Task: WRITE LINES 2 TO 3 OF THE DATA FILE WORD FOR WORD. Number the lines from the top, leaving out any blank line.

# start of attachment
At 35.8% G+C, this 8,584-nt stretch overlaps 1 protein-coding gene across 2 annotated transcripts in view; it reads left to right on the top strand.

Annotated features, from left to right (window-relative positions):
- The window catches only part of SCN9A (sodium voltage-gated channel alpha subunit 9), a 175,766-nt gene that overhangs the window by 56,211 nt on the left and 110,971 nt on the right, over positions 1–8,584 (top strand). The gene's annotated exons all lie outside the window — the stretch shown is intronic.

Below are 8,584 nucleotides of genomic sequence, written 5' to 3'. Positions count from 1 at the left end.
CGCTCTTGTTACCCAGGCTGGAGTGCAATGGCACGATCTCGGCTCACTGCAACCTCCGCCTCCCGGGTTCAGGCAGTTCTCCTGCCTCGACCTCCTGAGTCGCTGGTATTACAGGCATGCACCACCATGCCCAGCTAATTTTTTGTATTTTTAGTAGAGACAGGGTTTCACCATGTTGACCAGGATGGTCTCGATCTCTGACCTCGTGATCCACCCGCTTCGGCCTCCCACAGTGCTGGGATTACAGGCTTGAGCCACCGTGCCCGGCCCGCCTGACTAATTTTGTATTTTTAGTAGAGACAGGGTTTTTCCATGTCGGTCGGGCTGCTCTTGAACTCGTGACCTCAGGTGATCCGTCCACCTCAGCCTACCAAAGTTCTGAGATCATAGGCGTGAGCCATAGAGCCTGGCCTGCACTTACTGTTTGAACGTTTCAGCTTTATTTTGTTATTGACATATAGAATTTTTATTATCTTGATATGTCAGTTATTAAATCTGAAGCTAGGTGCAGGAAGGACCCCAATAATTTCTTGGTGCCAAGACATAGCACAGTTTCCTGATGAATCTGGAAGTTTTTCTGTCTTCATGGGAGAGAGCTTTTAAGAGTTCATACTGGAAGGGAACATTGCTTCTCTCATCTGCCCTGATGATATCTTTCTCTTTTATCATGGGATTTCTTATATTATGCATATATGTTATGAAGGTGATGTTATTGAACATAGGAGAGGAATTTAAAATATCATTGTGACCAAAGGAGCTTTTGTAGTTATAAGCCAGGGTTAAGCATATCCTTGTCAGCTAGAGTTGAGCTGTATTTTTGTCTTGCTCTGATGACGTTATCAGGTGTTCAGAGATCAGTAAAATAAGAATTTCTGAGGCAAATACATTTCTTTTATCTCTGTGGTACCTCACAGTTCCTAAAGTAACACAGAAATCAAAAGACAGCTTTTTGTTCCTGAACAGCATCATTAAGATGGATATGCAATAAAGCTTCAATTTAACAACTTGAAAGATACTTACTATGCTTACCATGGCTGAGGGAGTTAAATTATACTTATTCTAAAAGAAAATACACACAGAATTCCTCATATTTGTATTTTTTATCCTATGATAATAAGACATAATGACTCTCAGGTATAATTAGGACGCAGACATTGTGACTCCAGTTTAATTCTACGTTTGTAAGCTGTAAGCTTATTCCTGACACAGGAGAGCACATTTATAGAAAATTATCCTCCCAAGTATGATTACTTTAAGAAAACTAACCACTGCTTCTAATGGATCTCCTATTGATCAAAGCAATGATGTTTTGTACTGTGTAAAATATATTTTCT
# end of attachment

Annotated features, from left to right (window-relative positions):
- The window catches only part of SCN9A (sodium voltage-gated channel alpha subunit 9), a 175,766-nt gene that overhangs the window by 56,211 nt on the left and 110,971 nt on the right, over positions 1–8,584 (top strand). The gene's annotated exons all lie outside the window — the stretch shown is intronic.